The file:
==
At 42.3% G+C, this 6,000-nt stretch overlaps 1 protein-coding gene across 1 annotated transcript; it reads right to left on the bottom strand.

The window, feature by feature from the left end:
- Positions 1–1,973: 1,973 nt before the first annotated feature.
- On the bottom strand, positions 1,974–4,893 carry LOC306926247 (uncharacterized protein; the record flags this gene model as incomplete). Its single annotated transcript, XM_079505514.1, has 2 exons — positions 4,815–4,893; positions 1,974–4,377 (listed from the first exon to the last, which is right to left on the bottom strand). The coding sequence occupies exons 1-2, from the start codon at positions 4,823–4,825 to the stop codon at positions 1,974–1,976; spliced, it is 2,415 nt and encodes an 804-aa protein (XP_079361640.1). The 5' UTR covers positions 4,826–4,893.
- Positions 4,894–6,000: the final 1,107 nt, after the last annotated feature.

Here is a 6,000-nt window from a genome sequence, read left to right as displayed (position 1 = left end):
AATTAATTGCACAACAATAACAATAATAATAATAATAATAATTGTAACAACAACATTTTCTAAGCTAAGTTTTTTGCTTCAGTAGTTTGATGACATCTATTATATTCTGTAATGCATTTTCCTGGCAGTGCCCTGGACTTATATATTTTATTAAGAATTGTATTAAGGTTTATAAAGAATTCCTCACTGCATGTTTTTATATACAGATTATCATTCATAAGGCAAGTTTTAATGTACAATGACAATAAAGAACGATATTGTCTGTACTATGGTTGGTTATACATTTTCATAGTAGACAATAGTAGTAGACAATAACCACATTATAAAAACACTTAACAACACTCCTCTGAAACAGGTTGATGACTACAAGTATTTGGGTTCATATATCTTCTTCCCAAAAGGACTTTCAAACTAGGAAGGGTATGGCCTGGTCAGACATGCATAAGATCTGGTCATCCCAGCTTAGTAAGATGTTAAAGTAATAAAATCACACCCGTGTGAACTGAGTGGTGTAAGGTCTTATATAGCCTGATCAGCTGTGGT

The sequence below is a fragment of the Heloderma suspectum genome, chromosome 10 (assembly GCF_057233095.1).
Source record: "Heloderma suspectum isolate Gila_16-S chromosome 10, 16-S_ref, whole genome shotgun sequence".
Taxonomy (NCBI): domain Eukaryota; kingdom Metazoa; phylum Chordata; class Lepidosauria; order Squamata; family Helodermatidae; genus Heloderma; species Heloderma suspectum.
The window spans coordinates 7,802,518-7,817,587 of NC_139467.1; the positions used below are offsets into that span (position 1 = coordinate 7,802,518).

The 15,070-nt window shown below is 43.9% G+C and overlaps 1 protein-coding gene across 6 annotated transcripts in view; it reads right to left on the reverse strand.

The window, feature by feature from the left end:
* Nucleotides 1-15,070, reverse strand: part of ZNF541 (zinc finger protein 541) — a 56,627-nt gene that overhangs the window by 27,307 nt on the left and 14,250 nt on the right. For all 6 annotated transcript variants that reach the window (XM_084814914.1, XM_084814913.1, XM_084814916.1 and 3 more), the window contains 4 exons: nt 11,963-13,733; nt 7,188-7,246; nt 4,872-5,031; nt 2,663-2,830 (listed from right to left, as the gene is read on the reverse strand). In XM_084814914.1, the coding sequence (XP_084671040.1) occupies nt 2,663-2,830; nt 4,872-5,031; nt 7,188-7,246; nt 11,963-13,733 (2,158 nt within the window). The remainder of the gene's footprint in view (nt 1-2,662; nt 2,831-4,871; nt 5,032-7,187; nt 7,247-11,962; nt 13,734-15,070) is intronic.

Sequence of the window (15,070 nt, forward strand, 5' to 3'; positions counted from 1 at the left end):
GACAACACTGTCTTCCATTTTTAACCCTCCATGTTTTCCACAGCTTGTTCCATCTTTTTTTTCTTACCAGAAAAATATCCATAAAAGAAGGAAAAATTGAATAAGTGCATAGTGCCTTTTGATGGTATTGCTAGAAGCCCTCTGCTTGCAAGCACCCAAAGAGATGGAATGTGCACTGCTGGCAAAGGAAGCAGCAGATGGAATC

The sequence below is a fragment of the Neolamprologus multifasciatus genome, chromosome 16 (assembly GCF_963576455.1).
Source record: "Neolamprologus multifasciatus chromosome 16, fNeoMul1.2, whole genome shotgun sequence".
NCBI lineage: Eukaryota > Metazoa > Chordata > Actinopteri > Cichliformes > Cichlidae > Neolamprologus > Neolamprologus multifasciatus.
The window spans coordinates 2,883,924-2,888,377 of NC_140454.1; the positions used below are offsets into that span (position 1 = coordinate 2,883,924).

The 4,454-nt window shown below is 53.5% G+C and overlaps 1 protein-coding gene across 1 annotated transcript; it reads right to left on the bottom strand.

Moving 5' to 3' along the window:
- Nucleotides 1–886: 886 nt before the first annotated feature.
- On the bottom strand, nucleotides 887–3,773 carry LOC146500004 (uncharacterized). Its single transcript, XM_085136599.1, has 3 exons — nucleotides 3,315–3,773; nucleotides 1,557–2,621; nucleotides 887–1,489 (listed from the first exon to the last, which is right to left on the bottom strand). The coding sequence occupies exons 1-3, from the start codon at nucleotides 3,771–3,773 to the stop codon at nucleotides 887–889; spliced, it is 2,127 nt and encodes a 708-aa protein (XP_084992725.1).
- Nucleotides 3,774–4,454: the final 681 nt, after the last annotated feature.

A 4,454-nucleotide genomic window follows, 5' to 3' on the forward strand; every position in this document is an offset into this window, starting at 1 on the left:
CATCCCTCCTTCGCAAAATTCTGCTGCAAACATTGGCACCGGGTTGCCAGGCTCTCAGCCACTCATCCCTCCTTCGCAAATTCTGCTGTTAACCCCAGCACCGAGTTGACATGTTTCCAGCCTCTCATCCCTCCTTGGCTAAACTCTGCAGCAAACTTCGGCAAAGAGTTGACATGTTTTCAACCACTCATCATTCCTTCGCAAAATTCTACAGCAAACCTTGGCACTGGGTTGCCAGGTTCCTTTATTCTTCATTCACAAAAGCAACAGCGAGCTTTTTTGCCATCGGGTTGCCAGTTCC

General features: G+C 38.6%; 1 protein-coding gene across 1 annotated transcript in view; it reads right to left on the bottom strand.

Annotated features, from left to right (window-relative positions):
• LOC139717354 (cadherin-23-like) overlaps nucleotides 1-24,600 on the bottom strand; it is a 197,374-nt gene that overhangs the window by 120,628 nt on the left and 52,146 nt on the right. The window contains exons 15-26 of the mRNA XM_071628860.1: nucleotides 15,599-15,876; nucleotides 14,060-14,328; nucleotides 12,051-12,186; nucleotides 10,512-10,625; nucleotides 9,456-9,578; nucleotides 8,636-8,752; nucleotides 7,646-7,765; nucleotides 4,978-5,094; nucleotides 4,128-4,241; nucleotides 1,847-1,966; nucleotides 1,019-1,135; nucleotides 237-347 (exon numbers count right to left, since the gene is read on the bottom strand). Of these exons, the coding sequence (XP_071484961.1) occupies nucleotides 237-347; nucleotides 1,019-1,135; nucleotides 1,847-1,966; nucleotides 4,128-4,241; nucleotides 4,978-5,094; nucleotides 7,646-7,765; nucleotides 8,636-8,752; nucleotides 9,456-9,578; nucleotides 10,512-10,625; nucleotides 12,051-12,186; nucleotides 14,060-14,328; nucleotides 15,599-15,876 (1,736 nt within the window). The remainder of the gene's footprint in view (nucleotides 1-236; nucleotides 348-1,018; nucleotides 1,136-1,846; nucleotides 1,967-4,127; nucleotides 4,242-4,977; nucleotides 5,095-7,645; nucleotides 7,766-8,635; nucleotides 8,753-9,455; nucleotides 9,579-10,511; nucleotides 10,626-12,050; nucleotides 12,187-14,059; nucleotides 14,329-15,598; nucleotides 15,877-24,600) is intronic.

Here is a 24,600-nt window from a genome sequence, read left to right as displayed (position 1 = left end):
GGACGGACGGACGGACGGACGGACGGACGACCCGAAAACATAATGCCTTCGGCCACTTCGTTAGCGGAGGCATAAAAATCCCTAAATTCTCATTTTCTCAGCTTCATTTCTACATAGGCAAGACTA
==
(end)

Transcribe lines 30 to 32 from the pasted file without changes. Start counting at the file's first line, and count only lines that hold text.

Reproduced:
• LOC139717354 (cadherin-23-like) overlaps nucleotides 1-24,600 on the bottom strand; it is a 197,374-nt gene that overhangs the window by 120,628 nt on the left and 52,146 nt on the right. The window contains exons 15-26 of the mRNA XM_071628860.1: nucleotides 15,599-15,876; nucleotides 14,060-14,328; nucleotides 12,051-12,186; nucleotides 10,512-10,625; nucleotides 9,456-9,578; nucleotides 8,636-8,752; nucleotides 7,646-7,765; nucleotides 4,978-5,094; nucleotides 4,128-4,241; nucleotides 1,847-1,966; nucleotides 1,019-1,135; nucleotides 237-347 (exon numbers count right to left, since the gene is read on the bottom strand). Of these exons, the coding sequence (XP_071484961.1) occupies nucleotides 237-347; nucleotides 1,019-1,135; nucleotides 1,847-1,966; nucleotides 4,128-4,241; nucleotides 4,978-5,094; nucleotides 7,646-7,765; nucleotides 8,636-8,752; nucleotides 9,456-9,578; nucleotides 10,512-10,625; nucleotides 12,051-12,186; nucleotides 14,060-14,328; nucleotides 15,599-15,876 (1,736 nt within the window). The remainder of the gene's footprint in view (nucleotides 1-236; nucleotides 348-1,018; nucleotides 1,136-1,846; nucleotides 1,967-4,127; nucleotides 4,242-4,977; nucleotides 5,095-7,645; nucleotides 7,766-8,635; nucleotides 8,753-9,455; nucleotides 9,579-10,511; nucleotides 10,626-12,050; nucleotides 12,187-14,059; nucleotides 14,329-15,598; nucleotides 15,877-24,600) is intronic.

Here is a 24,600-nt window from a genome sequence, read left to right as displayed (position 1 = left end):
GGACGGACGGACGGACGGACGGACGGACGACCCGAAAACATAATGCCTTCGGCCACTTCGTTAGCGGAGGCATAAAAATCCCTAAATTCTCATTTTCTCAGCTTCATTTCTACATAGGCAAGACTA